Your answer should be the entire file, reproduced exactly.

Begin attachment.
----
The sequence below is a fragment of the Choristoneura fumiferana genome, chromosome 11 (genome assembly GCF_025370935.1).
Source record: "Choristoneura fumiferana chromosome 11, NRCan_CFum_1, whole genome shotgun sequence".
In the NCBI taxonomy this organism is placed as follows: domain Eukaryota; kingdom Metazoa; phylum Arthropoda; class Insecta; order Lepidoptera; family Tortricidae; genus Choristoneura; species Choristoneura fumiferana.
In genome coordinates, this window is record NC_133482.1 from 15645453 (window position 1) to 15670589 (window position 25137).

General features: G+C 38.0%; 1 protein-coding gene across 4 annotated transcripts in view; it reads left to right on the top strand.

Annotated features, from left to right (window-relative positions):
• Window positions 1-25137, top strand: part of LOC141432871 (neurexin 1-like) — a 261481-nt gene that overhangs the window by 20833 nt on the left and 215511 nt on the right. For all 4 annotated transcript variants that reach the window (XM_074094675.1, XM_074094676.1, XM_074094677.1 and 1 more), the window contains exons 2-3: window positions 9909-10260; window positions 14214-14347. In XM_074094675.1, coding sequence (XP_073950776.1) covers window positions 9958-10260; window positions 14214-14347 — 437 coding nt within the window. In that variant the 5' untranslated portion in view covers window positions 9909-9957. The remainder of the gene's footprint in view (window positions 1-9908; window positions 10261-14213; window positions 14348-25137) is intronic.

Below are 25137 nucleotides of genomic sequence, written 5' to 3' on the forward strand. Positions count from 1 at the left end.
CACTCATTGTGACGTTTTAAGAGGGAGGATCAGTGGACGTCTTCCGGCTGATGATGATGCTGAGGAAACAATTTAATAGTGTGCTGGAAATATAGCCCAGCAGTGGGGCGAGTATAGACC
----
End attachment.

The sequence below is a fragment of the Choristoneura fumiferana genome, chromosome 11 (genome assembly GCF_025370935.1).
Source record: "Choristoneura fumiferana chromosome 11, NRCan_CFum_1, whole genome shotgun sequence".
In the NCBI taxonomy this organism is placed as follows: domain Eukaryota; kingdom Metazoa; phylum Arthropoda; class Insecta; order Lepidoptera; family Tortricidae; genus Choristoneura; species Choristoneura fumiferana.
In genome coordinates, this window is record NC_133482.1 from 15645453 (window position 1) to 15670589 (window position 25137).

General features: G+C 38.0%; 1 protein-coding gene across 4 annotated transcripts in view; it reads left to right on the top strand.

Annotated features, from left to right (window-relative positions):
• Window positions 1-25137, top strand: part of LOC141432871 (neurexin 1-like) — a 261481-nt gene that overhangs the window by 20833 nt on the left and 215511 nt on the right. For all 4 annotated transcript variants that reach the window (XM_074094675.1, XM_074094676.1, XM_074094677.1 and 1 more), the window contains exons 2-3: window positions 9909-10260; window positions 14214-14347. In XM_074094675.1, coding sequence (XP_073950776.1) covers window positions 9958-10260; window positions 14214-14347 — 437 coding nt within the window. In that variant the 5' untranslated portion in view covers window positions 9909-9957. The remainder of the gene's footprint in view (window positions 1-9908; window positions 10261-14213; window positions 14348-25137) is intronic.

Below are 25137 nucleotides of genomic sequence, written 5' to 3' on the forward strand. Positions count from 1 at the left end.
CACTCATTGTGACGTTTTAAGAGGGAGGATCAGTGGACGTCTTCCGGCTGATGATGATGCTGAGGAAACAATTTAATAGTGTGCTGGAAATATAGCCCAGCAGTGGGGCGAGTATAGACC